Captain Bob’s is behind the NW quadrant of the park.

Captain Bob’s cookies

Refreshed and warm again, we soon got cold by deadheading a few narcissi at city hall and then a rough deadheading of the narcissi at the welcome sign.


I took my after photo from inside the van….

….while Allan finished up the back of the sign, somewhat out of the wind and in a rain squall.

The rain stopped again.  We had had enough.  The local weather shows why we could not take anymore today, with 34.5 mph wind that felt like 35 degrees:


I had some cyclamens from MaryBeth to plant at the Shelburne. Next time!

At the library, we picked up a book and Allan took these photos:

Fritillaria meleagris


and a quilt

At home, I delivered some narcissi clippings to the compost bins and ever so briefly enjoyed my garden.

Corylopsis pauciflora

a good crop of shotweed in this bed

window box

Frosty came with.

Allan’s photo

None of us stayed outside for long.

All I could erase today was one sweet pea task; Fifth Street still needs more mulch.

I am determined to take tomorrow off in order to avoid more cold wind.



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Thursday, 22 February 2018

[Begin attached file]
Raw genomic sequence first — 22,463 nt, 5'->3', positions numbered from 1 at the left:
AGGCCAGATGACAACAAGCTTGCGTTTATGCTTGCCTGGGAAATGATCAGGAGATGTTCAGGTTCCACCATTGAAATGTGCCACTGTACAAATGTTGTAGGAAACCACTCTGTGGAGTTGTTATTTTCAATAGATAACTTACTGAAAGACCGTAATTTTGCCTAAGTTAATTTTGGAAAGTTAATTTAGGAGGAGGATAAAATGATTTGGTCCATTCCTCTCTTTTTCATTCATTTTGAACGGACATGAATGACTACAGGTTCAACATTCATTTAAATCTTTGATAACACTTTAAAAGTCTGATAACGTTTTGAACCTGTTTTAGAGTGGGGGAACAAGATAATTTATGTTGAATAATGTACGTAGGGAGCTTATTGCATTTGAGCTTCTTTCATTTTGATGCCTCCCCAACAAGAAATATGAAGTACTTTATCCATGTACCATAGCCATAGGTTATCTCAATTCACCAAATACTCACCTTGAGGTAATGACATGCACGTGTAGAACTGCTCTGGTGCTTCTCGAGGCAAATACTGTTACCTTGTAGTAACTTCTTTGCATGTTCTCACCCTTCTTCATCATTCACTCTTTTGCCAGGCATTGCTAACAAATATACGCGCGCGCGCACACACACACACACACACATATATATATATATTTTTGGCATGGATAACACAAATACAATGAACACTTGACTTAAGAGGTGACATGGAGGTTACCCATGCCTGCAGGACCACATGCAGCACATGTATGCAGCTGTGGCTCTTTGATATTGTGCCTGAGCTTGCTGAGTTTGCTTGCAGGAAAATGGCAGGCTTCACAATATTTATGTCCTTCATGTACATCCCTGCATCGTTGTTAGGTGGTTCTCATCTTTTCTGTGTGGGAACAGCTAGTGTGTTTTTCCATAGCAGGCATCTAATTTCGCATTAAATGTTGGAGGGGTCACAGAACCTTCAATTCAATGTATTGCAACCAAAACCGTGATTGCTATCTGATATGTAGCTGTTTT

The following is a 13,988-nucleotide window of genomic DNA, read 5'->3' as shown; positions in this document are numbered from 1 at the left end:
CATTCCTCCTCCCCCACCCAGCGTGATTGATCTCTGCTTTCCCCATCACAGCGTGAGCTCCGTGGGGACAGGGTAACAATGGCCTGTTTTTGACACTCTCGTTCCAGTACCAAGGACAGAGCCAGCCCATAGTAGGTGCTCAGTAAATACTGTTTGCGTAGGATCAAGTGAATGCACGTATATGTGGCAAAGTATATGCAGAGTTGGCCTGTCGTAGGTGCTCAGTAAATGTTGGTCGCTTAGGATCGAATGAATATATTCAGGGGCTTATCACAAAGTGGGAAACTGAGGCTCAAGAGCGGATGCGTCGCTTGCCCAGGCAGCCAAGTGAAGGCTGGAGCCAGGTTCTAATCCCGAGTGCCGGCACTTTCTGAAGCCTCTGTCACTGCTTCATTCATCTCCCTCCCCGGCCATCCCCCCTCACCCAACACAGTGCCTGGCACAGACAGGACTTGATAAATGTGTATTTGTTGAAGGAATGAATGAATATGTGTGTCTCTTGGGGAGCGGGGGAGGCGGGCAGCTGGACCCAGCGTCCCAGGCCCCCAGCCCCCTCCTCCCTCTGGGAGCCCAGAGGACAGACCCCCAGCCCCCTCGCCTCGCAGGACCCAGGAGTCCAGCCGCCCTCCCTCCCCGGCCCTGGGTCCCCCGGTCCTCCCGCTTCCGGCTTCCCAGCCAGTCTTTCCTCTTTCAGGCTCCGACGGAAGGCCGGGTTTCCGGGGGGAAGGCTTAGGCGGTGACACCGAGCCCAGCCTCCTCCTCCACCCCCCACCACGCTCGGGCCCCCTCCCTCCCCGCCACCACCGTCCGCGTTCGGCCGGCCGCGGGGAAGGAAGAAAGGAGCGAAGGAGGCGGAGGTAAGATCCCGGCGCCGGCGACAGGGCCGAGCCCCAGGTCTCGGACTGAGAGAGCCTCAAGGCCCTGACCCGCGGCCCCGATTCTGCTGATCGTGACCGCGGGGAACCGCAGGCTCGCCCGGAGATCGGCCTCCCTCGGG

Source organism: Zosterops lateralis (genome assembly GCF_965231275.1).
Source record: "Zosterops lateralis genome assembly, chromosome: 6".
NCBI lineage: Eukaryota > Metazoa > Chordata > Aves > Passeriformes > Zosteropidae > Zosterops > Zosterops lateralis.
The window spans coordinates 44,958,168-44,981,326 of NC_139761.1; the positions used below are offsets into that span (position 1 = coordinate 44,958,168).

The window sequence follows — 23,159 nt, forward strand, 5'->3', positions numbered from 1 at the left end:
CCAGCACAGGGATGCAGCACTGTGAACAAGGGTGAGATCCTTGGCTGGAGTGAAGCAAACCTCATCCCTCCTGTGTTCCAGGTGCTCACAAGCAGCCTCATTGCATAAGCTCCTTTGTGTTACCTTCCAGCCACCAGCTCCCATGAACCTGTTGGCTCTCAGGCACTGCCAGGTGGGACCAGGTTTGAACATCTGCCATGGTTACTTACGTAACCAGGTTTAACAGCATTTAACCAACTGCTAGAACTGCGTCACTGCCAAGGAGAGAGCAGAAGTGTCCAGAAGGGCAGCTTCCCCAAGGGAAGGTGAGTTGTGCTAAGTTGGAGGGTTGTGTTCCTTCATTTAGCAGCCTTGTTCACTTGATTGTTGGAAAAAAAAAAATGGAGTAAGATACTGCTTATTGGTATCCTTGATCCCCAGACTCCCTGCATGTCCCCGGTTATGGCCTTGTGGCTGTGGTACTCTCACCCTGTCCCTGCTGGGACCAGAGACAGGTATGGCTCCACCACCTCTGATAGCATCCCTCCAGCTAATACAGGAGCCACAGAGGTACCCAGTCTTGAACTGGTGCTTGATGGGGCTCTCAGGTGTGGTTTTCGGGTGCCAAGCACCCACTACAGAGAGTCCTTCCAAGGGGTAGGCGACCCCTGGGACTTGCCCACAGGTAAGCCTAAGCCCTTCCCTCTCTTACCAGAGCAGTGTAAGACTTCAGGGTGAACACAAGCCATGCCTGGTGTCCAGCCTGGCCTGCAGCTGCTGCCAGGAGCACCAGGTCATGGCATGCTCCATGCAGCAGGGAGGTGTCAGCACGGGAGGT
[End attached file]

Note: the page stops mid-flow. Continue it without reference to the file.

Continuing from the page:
I awoke and thought “We will MULCH!”  I had talked with Shelburne owner Tiffany about getting a pile of mulch delivered, but over the course of working at the Shelburne for a couple of days, I had realized there was no good place to have a mulch pile dumped.  The hotel will need all its parking places soon when the pub opens, and right now all spots are taken up with workers for the refurbishing.  I made an executive decision to start the day by getting a yard of mulch for the areas we had cleared.  A plus: We could dump our load of debris at Peninsula Landscape Supply.  Some work time would be added picking up the mulch, but then time would be saved by being able to park (we hoped) near our mulch target area.

Peninsula Landscape Supply

The lava rock showed the cold.

(Lava rock is my least favourite; Pen. Landscape Supply also has grey gravel and river rock.)

P.L.S. owner Colleen gave me two cute pavers.

Inside the garden shop:

I was thrilled to learn that on March 2nd, P.L.S. will be going to their full seven days a week instead of three days a week.  (The three days a week winter hours is why I felt we must apply mulch TODAY.)

One yard Soil Energy (Allan’s photo)

Soil Energy combines composted wood products, aged screened sawdust, screened sand, composted chicken manure, lime, fertilizer and iron. (pH 6.2, brown tan in color, 38.9% organic matter).

One of their big trucks waiting to load up after us. (Allan’s photo)

The Shelburne Hotel